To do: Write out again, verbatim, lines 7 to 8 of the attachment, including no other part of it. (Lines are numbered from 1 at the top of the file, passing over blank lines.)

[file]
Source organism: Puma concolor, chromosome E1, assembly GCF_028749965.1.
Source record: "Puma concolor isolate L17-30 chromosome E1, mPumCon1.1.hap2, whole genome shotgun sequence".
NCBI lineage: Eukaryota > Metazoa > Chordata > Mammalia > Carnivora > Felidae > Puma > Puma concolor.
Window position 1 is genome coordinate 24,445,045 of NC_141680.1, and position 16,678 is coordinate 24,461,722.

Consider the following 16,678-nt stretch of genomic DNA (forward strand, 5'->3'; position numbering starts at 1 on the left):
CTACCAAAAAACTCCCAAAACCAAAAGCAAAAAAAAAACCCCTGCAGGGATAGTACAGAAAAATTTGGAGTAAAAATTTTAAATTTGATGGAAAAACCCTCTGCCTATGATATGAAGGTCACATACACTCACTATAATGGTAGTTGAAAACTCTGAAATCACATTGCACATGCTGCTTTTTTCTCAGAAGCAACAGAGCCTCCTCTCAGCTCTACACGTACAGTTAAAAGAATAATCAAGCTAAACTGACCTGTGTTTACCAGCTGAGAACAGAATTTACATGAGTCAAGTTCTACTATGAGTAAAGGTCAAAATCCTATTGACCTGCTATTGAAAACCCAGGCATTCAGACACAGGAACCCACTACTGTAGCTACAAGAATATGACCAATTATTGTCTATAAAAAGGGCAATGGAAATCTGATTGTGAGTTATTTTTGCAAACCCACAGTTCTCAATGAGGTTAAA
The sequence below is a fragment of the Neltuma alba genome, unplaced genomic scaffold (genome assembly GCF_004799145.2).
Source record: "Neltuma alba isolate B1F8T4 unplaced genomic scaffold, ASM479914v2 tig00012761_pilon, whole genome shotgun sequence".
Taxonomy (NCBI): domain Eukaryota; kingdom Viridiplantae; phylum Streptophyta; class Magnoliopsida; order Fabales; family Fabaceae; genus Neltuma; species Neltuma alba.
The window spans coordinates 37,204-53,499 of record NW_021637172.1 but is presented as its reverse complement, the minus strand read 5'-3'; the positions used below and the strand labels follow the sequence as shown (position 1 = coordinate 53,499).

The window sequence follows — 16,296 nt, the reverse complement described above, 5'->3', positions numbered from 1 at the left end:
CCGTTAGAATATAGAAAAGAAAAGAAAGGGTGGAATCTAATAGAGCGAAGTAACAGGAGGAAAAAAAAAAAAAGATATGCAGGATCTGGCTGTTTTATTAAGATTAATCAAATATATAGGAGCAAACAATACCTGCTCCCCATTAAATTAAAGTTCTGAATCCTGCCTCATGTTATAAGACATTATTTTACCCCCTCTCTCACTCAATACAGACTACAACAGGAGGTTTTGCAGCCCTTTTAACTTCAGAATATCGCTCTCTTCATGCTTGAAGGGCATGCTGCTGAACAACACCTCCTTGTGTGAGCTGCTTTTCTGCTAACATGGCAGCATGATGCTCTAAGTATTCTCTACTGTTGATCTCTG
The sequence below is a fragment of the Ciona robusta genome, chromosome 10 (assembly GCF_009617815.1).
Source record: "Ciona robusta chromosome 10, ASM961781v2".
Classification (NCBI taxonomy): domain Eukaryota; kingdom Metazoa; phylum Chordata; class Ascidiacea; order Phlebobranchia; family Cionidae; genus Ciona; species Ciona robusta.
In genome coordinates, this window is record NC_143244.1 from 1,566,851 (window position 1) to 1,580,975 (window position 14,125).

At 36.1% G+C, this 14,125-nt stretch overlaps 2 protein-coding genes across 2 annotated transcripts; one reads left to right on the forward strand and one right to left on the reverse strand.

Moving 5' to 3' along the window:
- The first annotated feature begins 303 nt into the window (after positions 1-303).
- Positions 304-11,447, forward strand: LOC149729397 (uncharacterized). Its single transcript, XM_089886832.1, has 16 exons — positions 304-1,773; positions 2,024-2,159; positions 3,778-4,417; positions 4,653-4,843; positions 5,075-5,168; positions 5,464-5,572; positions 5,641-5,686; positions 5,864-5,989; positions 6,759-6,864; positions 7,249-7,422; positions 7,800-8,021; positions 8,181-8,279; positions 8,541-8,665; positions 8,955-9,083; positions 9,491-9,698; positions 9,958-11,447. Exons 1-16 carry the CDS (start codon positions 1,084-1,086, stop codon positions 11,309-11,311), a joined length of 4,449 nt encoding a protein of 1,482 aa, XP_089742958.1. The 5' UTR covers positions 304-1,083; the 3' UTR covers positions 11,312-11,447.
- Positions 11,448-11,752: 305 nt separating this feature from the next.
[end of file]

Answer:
The sequence below is a fragment of the Neltuma alba genome, unplaced genomic scaffold (genome assembly GCF_004799145.2).
Source record: "Neltuma alba isolate B1F8T4 unplaced genomic scaffold, ASM479914v2 tig00012761_pilon, whole genome shotgun sequence".